Often, we find ourselves or other clinicians come across barriers and obstructions to promoting and encouraging best clinical practices, especially in the vascular access realm. It may have even happened to us – trying to make important changes, based on strong clinical evidence, guidelines and recommendations – to be frequently informed that higher powers, not familiar with the best evidence, do not consider the change relevant or even important.. Often, this is purely a lack of exposure to issues at hand – despite clear evidence supporting potential required change.
It is often very frustrating, and the inevitable feeling of being unable to make change for the better is quite often the reason why people just give up. ‘I’m done’. ‘I’ve had enough of beating my head against the wall’. ‘No-one listens’. ‘I given them the evidence but it is not highly regarded’. We all can acknowledge this is frequently something we come across, at all levels, however, when the patient is the central focus in our world, it becomes a lot more pertinent. Patients lives are often at stake. Poor, or should I say LACK, of the patients specific needs and requirements put them on the backfoot, especially if an inappropriate device is considered, or even placed, increasing obvious risk of complication, increased morbidity and mortality and procedural risks with inexperienced practitioners.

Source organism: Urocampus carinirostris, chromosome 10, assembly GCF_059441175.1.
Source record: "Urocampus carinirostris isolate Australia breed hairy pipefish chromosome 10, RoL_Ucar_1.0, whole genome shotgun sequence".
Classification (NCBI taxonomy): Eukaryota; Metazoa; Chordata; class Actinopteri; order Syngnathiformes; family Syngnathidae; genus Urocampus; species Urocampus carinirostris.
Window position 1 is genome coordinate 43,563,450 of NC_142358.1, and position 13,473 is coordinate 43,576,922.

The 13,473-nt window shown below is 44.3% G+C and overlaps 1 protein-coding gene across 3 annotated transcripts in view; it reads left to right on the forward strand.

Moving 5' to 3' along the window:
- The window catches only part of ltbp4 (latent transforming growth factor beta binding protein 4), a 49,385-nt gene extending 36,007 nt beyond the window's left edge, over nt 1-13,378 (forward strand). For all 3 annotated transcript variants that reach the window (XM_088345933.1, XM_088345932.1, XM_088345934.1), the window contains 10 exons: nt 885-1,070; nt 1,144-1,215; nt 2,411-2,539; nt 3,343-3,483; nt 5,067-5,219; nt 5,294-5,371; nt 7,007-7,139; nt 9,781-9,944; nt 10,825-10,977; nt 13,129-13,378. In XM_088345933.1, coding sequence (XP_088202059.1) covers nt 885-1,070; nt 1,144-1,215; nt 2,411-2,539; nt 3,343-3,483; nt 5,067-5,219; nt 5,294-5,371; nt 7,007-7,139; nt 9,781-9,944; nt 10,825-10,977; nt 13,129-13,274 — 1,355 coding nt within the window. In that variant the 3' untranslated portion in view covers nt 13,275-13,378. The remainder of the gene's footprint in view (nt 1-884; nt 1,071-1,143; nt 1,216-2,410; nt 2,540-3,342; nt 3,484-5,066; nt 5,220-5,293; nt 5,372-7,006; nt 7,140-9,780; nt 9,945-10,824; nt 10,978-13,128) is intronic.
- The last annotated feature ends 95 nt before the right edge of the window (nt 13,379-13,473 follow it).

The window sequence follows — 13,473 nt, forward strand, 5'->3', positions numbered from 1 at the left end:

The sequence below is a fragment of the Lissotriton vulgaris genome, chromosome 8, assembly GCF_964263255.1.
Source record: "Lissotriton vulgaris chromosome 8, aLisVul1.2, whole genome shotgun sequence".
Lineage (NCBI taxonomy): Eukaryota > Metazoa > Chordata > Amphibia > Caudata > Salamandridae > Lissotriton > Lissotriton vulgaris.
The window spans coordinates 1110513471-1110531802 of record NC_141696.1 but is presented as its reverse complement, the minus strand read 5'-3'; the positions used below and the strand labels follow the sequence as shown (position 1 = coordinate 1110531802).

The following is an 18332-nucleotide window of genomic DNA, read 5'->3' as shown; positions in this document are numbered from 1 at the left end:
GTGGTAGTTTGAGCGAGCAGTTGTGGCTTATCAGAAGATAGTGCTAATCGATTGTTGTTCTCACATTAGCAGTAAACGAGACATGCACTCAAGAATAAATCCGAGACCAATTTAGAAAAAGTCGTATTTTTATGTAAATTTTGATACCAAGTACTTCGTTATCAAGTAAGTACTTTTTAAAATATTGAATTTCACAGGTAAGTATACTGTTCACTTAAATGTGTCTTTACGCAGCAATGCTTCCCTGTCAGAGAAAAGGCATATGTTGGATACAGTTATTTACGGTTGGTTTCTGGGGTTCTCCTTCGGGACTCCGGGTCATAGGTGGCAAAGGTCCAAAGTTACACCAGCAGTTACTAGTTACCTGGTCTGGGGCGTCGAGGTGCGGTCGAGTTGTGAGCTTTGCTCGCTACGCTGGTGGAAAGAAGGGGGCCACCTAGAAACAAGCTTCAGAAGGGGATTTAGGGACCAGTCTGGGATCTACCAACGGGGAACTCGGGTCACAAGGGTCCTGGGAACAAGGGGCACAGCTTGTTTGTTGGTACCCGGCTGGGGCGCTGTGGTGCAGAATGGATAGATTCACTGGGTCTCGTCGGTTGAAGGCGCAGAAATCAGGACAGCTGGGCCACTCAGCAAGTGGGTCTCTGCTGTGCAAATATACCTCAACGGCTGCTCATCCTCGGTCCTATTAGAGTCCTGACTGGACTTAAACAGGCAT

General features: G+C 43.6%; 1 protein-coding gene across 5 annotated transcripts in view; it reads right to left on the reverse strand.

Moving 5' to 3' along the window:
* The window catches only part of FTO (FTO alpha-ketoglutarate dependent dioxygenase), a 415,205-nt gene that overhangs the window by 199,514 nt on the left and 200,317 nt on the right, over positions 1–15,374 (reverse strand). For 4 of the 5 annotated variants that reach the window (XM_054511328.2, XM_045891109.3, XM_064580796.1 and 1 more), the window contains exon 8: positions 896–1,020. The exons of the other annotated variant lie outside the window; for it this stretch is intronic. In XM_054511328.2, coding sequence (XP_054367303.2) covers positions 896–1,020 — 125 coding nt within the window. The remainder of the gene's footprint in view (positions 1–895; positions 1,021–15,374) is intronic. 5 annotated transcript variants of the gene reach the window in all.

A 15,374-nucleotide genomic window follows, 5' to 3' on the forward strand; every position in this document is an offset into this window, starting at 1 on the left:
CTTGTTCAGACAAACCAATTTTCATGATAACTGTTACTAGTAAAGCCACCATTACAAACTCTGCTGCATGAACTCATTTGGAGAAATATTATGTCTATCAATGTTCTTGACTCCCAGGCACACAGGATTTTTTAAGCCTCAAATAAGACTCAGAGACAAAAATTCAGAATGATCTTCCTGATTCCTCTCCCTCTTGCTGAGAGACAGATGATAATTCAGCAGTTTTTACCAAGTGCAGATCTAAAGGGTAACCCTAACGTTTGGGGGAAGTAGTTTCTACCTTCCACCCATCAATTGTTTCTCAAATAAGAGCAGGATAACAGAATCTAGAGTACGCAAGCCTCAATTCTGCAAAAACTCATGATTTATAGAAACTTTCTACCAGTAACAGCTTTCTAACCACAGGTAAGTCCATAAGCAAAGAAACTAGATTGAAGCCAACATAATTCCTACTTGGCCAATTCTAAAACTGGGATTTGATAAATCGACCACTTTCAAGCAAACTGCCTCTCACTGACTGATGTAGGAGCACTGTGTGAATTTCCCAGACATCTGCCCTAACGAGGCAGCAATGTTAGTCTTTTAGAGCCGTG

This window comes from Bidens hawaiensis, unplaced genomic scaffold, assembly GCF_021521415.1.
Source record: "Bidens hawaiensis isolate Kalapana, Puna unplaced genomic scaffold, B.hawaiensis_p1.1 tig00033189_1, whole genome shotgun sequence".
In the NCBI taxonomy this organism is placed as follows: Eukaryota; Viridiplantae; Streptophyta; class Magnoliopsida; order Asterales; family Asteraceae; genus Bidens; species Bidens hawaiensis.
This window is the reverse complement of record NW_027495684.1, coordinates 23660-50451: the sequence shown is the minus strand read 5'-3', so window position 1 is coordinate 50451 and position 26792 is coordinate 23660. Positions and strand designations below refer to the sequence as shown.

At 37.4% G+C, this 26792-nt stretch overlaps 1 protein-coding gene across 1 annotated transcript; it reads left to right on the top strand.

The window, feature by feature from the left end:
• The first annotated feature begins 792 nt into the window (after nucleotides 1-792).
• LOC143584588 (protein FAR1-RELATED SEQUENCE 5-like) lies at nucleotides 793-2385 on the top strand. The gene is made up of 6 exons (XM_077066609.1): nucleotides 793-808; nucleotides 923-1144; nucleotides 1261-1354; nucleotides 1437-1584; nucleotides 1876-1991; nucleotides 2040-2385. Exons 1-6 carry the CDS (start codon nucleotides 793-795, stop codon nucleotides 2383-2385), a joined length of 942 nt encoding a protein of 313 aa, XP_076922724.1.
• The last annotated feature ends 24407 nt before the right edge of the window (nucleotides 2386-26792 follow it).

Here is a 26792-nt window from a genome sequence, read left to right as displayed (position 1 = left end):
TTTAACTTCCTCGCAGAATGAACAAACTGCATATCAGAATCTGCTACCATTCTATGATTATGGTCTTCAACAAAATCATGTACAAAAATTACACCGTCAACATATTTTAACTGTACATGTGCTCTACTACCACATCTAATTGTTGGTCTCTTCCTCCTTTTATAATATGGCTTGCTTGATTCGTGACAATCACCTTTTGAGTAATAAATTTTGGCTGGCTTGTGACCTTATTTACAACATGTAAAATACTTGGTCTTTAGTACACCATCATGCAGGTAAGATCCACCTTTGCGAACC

Striving to improve clinical practices and patient outcomes is the underpinning role of all healthcare practitioners, but what if they just aren’t interested in the change? Do not give up the fight. Patients deserve optimal care and pushing this is something that all clinicians and hospital executive/administrators need to ensure is happening in healthcare institutions around the country (and the world).
This image, which was posted recently on LinkedIn really highlights the need to continue to fight to improve all aspects of healthcare. It can be taken in numerous contexts when read and applied to any situation, even from end educational perspective, but to me, this is why we strive for excellence in vascular access practices.. Never give up, continue to fight and push for best practices always – even if we have to change our pathway of change process.. Patients deserve it – because we will all be patients one day, I’m very sure of it!